BC: That was a challenge in writing and editing the film. There are six main characters being followed over 15 years, and you’ve got to keep those balls up in the air all the time. You make a seven-year cut, and before you even know that two of the characters are married, you know the marriage is in trouble. You’ve got to give the information out very quickly––and be brutal about anything that doesn’t do that.

CM: You also did something that was very clever. These characters live in very artificial surroundings, which could have been a hindrance in the sense that the film would look stagy or theatrical. But it feels very real. We believe that these people live in that environment, sequestered from the real world.

BC: That’s exactly right! And that allows you to do theatrical things because of that environment. For example, you take a number, which, let’s face it, is an artificial number. It’s someone singing her emotions to somebody. When you put it on a stage, you’re reminded that these are theatre folk. In the show, that took place in a dressing room. But it didn’t really; it took place on a stage! So you just commit to the idea that that’s where it takes place in the movie.

CM: What part of filmmaking do you enjoy the most?

BC: I’ve enjoyed sections of each part of the process. I’d say most of post to me is purely pleasurable. It’s a chance to get back to the writing process and it’s an intensely creative and fun experience.

“The passage of time allows you to put [Dreamgirls] into an historical context, and see how remarkable this cultural change was.” – Bill Condon

CM: You’ve had a very long relationship with your editor Ginny Katz. What is it like to work with someone you know so well?

BC: That just adds so much to the process. There’s such a trust and a kind of shared vision between the two of us, so that if she feels that extra percent strongly about something, I feel that she’s right. And she feels the same way about me. That’s one of the things that just happens over time.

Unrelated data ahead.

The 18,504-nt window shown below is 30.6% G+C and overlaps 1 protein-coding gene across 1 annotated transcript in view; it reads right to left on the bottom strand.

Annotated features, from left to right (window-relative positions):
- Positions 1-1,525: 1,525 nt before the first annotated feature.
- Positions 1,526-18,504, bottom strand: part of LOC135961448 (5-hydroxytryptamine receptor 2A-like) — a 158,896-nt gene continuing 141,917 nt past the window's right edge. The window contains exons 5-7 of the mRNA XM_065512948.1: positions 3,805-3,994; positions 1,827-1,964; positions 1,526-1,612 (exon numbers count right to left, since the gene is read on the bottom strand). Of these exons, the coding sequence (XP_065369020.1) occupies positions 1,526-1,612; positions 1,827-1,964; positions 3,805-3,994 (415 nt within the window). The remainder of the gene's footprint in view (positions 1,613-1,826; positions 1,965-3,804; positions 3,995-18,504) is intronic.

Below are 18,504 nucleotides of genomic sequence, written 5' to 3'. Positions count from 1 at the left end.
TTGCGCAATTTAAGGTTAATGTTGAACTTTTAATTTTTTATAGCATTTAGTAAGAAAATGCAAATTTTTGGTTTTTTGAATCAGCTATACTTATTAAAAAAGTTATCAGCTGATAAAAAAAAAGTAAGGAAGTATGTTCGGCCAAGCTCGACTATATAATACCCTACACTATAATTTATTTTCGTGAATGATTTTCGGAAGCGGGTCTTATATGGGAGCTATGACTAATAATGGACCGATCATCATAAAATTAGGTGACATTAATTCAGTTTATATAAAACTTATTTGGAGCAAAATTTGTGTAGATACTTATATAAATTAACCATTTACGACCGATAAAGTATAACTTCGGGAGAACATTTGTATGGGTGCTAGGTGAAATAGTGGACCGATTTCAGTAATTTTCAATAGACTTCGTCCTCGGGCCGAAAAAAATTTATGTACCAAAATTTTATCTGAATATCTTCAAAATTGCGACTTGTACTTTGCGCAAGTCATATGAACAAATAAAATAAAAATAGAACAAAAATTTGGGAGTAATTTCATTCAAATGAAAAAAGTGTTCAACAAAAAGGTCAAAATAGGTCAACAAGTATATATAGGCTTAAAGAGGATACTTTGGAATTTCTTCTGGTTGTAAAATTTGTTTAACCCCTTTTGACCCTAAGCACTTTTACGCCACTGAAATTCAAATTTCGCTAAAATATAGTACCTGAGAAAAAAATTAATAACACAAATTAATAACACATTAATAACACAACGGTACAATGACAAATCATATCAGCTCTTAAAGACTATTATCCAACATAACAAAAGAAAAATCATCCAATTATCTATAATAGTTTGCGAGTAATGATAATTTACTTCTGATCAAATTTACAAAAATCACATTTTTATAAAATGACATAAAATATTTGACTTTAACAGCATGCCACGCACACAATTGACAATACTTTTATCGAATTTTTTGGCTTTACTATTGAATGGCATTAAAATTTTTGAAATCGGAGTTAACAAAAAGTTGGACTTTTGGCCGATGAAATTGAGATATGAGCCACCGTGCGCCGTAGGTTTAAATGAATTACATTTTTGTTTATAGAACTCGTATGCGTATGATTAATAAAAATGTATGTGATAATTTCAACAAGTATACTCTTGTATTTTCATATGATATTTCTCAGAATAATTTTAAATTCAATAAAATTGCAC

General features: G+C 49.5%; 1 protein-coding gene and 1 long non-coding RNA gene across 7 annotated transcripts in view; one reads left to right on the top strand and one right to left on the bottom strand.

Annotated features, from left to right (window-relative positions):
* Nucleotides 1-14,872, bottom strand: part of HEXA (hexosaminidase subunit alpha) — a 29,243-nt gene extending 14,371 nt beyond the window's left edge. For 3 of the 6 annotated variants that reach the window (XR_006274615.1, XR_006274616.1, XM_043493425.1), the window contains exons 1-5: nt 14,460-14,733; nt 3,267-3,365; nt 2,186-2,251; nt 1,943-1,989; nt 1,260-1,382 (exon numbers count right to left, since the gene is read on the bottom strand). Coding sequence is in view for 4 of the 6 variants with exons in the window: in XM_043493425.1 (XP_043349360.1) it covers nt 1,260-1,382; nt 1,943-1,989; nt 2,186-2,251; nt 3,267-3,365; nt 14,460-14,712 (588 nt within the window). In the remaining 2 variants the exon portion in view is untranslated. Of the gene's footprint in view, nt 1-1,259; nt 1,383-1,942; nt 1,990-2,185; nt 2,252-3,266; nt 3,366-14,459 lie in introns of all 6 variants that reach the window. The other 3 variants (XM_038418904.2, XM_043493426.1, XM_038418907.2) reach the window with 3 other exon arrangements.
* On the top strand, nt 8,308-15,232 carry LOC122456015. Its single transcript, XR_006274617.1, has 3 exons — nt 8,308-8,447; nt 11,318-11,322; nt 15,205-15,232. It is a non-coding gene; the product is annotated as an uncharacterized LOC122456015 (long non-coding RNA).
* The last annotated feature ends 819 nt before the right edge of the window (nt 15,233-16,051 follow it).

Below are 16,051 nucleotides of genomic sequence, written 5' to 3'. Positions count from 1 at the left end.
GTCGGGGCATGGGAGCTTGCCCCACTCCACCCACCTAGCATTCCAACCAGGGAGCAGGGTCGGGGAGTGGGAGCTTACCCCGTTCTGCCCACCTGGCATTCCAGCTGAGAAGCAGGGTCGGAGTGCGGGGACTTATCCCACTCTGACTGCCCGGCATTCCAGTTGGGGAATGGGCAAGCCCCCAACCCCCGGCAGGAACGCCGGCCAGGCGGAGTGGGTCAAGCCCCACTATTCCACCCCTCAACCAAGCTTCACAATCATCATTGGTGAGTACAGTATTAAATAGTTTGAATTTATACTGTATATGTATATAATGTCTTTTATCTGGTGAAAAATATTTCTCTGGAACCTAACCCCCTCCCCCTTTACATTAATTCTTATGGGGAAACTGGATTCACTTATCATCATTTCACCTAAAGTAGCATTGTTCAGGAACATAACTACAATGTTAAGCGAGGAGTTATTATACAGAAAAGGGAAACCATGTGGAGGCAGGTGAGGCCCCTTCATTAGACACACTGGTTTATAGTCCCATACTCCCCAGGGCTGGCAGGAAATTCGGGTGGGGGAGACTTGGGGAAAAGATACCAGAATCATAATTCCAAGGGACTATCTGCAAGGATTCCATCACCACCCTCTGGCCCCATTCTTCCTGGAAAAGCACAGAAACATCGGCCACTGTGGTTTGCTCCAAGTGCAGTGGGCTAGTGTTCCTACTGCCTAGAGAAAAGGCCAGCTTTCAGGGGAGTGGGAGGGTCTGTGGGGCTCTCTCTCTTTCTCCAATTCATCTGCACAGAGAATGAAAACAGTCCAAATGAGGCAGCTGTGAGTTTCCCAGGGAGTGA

CM: Do you look at dailies together?

BC: We look at dailies but don’t talk much. Sometimes I’ll have notes but she usually doesn’t read them. Sometimes I accuse her of not reading the script either [laughs], but of course that’s not true. What is great is that she just looks at the film and she lets the film speak to her. And sometimes, if she’s not looking at the script too much, I think that’s great too. On a weekend, when I get to look at what she’s cut while we were shooting––the reward for all that hard work––I’ll think, “Oh my God, I never would have thought of that.” That’s one of the great joys of working with her.

I’d also like to say that actors have gotten a certain amount of attention on the movies I’ve worked on, and that has a lot to do with her. It’s amazing to me that she will find the gem of a moment in a performance. I can’t tell you in how many of these movies are these discoveries. They are there in the first, quick pass, and they stay in the movie.

CM: Who are the filmmakers you admire and how have they influenced your work?

BC: It’s such a long list, you almost can’t begin to name them all. In this film it was [Vincente] Minnelli and [Otto] Preminger. The Preminger mise en scène is always inspiring. Minnelli’s use of color, obviously. Also Stanley Donen. I think people will recognize moments [in Dreamgirls] from Funny Face. And George Cukor, the A Star is Born period. But I wouldn’t say that they’re necessarily my favorite directors. They are among my favorites, but I just love films of all kinds and so many directors currently inspire me. I can’t get enough of Almodóvar, Ang Lee, Stephen Frears. I’m just a fan, first and foremost.